David Mirvish/Summer: The Donna Summer Musical, book by Colman Domingo, Robert Cary and Des McAnuff, songs by Donna Summer, Giorgio Moroder and others, directed by Des McAnuff, choreography by Sergio Trujillo, Princess of Wales Theatre, Mar. 10 to 22. Tickets available at mirvish.com.
Unless you were living on Mars during the 70s and 80s, you would know that Donna Summer was the Queen of Disco. Every dance club in the world played her music endlessly, from New York’s glittering Studio 54 down to a hole-in-the-wall discotheque. The singer/songwriter was the epitome of glamour whose music defined an era. Summer: The Donna Summer Musical is a slick 2017 jukebox show built around her famous hits that is filled with eye-catching production numbers performed by a supremely talented cast.
The show was savaged by some influential New York critics during its 2018 run on Broadway, but the very things they hated, I admire. I find the script to be intelligent. I like the fact that the show touches lightly on aspects of Summer’s life, rather than dredging up a sturm und drang exposé of darkness. We do learn about the hardships that Summer underwent, such as abuse by her church pastor when she was a child, and a failed suicide attempt, but clearly the goal of the show’s creators is to present the lasting legacy of Summer’s hit songs. The musical’s book is like a teaser, giving us glimpses of a life without dwelling on any aspect for too long, and for each vignette, they have chosen a song that fits the situation, 23 hits in all. I call that clever.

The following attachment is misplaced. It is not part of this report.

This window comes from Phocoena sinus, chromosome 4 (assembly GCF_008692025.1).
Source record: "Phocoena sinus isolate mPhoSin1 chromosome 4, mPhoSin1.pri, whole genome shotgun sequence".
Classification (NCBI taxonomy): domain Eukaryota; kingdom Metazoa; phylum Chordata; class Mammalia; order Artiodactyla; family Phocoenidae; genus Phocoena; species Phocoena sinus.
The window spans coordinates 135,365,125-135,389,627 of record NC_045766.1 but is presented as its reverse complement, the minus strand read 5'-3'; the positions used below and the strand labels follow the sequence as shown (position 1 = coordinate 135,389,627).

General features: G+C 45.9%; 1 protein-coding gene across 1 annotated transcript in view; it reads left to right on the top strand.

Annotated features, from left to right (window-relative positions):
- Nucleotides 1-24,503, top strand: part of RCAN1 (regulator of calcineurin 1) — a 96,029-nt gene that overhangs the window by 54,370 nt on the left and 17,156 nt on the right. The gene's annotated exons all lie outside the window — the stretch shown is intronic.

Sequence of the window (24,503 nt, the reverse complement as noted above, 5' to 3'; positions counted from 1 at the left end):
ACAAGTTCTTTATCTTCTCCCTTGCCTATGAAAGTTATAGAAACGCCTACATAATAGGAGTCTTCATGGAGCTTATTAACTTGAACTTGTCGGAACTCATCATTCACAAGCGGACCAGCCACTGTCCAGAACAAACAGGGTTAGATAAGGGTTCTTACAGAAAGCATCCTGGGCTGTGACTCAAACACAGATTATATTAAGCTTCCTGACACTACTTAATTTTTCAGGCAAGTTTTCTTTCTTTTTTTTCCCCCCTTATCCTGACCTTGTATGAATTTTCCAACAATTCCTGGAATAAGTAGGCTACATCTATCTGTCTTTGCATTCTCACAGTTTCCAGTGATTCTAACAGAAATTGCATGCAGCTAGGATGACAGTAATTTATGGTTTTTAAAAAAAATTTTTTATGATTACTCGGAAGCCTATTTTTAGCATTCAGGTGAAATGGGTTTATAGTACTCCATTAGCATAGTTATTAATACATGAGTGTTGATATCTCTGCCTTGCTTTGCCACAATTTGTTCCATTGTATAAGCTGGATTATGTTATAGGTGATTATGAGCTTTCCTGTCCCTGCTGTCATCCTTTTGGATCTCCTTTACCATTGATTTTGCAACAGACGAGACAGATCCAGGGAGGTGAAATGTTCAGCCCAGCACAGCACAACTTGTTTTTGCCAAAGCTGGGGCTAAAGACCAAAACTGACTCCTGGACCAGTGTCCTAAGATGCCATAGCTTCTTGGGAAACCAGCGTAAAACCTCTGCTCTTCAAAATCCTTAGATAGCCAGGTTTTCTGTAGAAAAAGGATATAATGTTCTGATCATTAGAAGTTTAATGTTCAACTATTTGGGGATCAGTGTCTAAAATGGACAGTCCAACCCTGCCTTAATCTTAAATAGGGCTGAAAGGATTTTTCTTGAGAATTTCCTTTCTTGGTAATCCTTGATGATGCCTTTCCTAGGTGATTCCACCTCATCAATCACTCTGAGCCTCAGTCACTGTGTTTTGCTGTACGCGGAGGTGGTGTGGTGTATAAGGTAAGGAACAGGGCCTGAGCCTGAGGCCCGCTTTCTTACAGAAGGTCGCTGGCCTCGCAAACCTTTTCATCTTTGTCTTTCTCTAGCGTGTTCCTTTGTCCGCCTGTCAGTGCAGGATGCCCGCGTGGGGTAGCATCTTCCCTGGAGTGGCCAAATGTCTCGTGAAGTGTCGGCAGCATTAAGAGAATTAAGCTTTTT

The interesting architecture of the musical features three Donna Summers narrating the story. The mature Diva Donna (Dan’yelle Williamson), the pop star Disco Donna (Alex Hairston), and the young Duckling Donna (Olivia Elease Hardy) talk to each other and sing together as the script goes backward and forward in time. And believe me, these ladies can sing up a storm. This approach allows the Donnas to question their choices, for example, Diva Donna asking Duckling Donna why she never reported the pastor’s sexual abuse. It also means that Disco Donna and Duckling Donna can be on stage throughout the show, and not disappear when their chronological time is over. There is also a nifty doubling of roles, with Diva Donna playing her own mother, and Duckling Donna playing Mimi, Summer’s oldest daughter.